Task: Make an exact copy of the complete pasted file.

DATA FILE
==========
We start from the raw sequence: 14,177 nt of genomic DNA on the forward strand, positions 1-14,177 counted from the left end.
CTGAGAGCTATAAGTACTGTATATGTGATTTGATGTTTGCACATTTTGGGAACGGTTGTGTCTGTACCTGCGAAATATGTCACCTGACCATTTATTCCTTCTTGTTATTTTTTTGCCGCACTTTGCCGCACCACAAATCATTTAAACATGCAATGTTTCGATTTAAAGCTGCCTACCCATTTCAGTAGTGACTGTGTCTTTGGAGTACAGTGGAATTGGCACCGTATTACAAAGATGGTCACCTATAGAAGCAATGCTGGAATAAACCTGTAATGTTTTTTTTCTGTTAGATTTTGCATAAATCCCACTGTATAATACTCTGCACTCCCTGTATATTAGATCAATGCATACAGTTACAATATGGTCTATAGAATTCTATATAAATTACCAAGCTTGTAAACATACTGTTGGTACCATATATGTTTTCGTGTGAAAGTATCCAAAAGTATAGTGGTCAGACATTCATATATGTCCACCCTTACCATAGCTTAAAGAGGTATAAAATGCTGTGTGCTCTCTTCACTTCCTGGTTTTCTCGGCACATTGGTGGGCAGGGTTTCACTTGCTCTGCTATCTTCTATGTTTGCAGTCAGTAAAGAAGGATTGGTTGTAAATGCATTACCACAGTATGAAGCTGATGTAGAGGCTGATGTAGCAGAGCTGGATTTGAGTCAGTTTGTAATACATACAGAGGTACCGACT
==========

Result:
We start from the raw sequence: 14,177 nt of genomic DNA on the forward strand, positions 1-14,177 counted from the left end.
CTGAGAGCTATAAGTACTGTATATGTGATTTGATGTTTGCACATTTTGGGAACGGTTGTGTCTGTACCTGCGAAATATGTCACCTGACCATTTATTCCTTCTTGTTATTTTTTTGCCGCACTTTGCCGCACCACAAATCATTTAAACATGCAATGTTTCGATTTAAAGCTGCCTACCCATTTCAGTAGTGACTGTGTCTTTGGAGTACAGTGGAATTGGCACCGTATTACAAAGATGGTCACCTATAGAAGCAATGCTGGAATAAACCTGTAATGTTTTTTTTCTGTTAGATTTTGCATAAATCCCACTGTATAATACTCTGCACTCCCTGTATATTAGATCAATGCATACAGTTACAATATGGTCTATAGAATTCTATATAAATTACCAAGCTTGTAAACATACTGTTGGTACCATATATGTTTTCGTGTGAAAGTATCCAAAAGTATAGTGGTCAGACATTCATATATGTCCACCCTTACCATAGCTTAAAGAGGTATAAAATGCTGTGTGCTCTCTTCACTTCCTGGTTTTCTCGGCACATTGGTGGGCAGGGTTTCACTTGCTCTGCTATCTTCTATGTTTGCAGTCAGTAAAGAAGGATTGGTTGTAAATGCATTACCACAGTATGAAGCTGATGTAGAGGCTGATGTAGCAGAGCTGGATTTGAGTCAGTTTGTAATACATACAGAGGTACCGACT